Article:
Four Goals

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The challenge: How do we translate the diversity of public values and opinions into a policy position that most people are able to accept?

The PPP (Geneforum) process stays out of interest group advocacy, party politics, and lobbying. Geneforum, using the partnership approach, doesn’t act as provocateur, or as a social critic—that’s the “Protest Model.” Geneforum follows a rational model in our citizen deliberations and in front of policy makers.

Technology policy decisions should not be made by bureaucratic fiat. The role of the expert is clear and necessary in describing what is possible, but cannot and should not be expected to present the broad values that inform a just democracy. People must decide for themselves.

In the PPP process, the values of policy makers, experts and citizens all have equal weight in the policy process. As a result, more efficient policy occurs downstream.

The PPP community meetings do not offer “know how” information. We do offer important “know-why” information to the policy making endeavor, along with input from technical experts, advocates, lobbyists, and organized civic groups. Participants will offer stories as examples of outcomes drawn from, for example, an issue like DTC genetic testing; genetic privacy; biobanking; or whole genome sequencing which they fear or hope for.

There are four broad goals of Geneforum’s public participation/engagement process:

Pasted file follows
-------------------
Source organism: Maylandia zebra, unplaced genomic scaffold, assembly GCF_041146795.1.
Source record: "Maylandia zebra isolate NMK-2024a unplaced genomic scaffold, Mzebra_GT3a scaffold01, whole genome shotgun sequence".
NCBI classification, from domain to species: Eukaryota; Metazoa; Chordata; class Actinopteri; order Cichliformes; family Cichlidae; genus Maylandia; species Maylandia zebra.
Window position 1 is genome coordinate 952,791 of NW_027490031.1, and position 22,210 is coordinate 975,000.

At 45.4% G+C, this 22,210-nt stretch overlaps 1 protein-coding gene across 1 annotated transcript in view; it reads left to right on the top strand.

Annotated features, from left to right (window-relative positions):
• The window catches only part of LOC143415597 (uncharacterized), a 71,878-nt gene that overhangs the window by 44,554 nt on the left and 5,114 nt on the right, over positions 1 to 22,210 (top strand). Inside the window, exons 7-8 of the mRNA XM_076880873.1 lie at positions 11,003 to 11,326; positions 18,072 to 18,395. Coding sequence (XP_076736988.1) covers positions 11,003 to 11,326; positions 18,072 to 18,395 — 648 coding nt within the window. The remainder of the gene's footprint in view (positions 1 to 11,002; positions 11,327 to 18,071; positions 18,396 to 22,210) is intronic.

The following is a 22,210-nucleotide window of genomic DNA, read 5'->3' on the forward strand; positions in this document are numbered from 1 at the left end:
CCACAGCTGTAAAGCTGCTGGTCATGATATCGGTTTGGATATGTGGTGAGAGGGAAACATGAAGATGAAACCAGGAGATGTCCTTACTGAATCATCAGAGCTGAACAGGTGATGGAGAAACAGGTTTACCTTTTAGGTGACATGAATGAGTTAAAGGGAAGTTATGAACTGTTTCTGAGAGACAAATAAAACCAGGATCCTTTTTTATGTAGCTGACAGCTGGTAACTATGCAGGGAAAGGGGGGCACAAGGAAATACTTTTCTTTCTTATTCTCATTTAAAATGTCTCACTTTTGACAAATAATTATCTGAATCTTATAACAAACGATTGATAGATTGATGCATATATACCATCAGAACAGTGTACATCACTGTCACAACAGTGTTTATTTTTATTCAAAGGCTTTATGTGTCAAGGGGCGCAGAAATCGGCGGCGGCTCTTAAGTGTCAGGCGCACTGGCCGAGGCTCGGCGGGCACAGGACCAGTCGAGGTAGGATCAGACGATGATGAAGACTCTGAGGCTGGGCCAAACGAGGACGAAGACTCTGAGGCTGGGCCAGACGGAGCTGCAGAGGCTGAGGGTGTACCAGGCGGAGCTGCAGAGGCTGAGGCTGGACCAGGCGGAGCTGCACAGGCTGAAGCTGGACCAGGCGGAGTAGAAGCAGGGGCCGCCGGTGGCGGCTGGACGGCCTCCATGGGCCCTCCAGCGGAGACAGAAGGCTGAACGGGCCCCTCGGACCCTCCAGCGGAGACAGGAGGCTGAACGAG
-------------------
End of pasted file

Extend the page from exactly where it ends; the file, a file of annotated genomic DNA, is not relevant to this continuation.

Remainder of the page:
1. Education: To increase the capacity of citizens to understand the impact and relevance of genetics to their lives. Scientific facts are the foundation by which Geneforum explains and conveys these issues to the general public.
  2. Information Transfer: To increase public participation. Geneforum promotes dialogue with the public using techniques that include an interactive Web site, partnerships with the media, public forums, community presentations, academic partnerships, and research. As a result, citizens are better able to understand, influence public policy and make informed decisions about the complex social and ethical dimensions surrounding genetic research and biotechnology.
  3. Public Consultation: To inform key stakeholders through the measurement and monitoring of public values. Using its online and offline resources, Geneforum obtains and transmits values held by the public to policy makers, scientists, and healthcare practitioners.
  4. Building Community: Acting together or building bonds of solidarity with one another in pursuit of our common good, the most difficult, most frequently omitted and the most important dimension for the full exercise of democracy.
A goal of education alone stops short of policy development. It does not draw the public into participatory behaviors that would give substantive involvement in those future decisions. Without deliberation, personal issues will remain just that. The new genetics do not simply create personal troubles. They create public problems.
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